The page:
Except: “Objectively, no matter how brilliantly he might divide his philanthropy between malaria bednets and techie projects to avert an AI singularity, his contribution to world betterment was more than offset ”

    Ignore the malaria bednets, and like SBF focus on the “AI risk”. If you prevent the Matrix (which is what these people mean by AI risk) by giving millions to grifters in castles who pontificate about how to make the AI that will take over in our lifetime, a good AI, you will give countless benefit to countless people. Heaven can offset anything.

    Like Dianetics, Effective Altruism doesn’t make sense. But then again, it doesn’t have to because the main function is to be a marketable front to get people in before anyone starts talking about Xenu or AI risk.

  4. lyman alpha blob

    The fourth paragraph reminds me of an interview I read years ago with Warren Buffet’s son who was in charge of Buffet’s philanthropical efforts. He has a Damascene moment at a fundraiser of some sort with extremely well heeled donors, where he realized that the problems that one half of the room were trying to solve through magnanimous donations were caused by the capitalists on the other side of the room, and vice versa.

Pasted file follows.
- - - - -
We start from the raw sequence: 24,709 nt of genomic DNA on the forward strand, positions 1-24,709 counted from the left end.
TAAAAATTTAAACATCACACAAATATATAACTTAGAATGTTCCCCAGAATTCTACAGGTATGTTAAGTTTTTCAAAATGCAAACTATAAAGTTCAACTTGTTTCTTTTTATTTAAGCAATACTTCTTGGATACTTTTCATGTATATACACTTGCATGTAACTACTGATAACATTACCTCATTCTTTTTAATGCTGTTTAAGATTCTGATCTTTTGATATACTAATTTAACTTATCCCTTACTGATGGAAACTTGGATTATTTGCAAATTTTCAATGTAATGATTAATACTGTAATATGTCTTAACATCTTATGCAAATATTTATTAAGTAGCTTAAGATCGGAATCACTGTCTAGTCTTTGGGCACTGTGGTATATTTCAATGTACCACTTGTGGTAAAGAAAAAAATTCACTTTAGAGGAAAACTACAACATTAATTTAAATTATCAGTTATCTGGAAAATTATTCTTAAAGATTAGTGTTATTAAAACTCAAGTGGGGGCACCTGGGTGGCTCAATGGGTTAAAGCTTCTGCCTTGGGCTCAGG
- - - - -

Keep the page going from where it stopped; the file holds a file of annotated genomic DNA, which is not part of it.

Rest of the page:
5. Thistlebreath

    Donor Directed Giving has proven to be a limpet mine on the hull of philanthropy. Case in point: Mr. E. Musk recently disclosed that instead of ‘donating’ $6B to address world hunger, much ballyhooed by our puffball churnalists, the clever fellow instead donated $5B in Tesla stock to his own charity. Controlled by him.

    A lot of Sand Hill Road types have discovered that their political goals can be helped by funding charities that advance their social, cultural and economic goals. And they, of course, enjoy a hefty tax advantage.

  6. King

    Years ago during one of my infrequent facebook browsing sessions I was served an ad for EA. Morbid curiosity actually found me actually clicking on it. Where that link took me didn’t have enough content to warrant any sort of advertisement. ‘yeah, figures’ I thought and expected that’d be the last I saw of it. Weird internet project or subculture offshoot dead on arrival seemed most likely to me at the time, but then why the ad budget? Now I know.

  7. Gulag

    “To put it bluntly, effective altruism allows people to exploit or even defraud others to become rich, so long as they expiate themselves by giving away the surplus portion of their riches in accordance with an approved set of criteria.”

    This approved set of criteria flow from the doctrine of utilitarianism which is the inadequate philosophical underpinning of effective altruism.

    This perspective argues that I (or rather Bankman-Fried ) believe that the right outcome (action) is the one that maximizes total utility in the world (total happiness minus total pain). Part of him seems to have accepted the naive idea ( that choosing to engage in morally objectionable behavior is ok in order to maximize a positive impact while apparently also misrepresenting his view to others).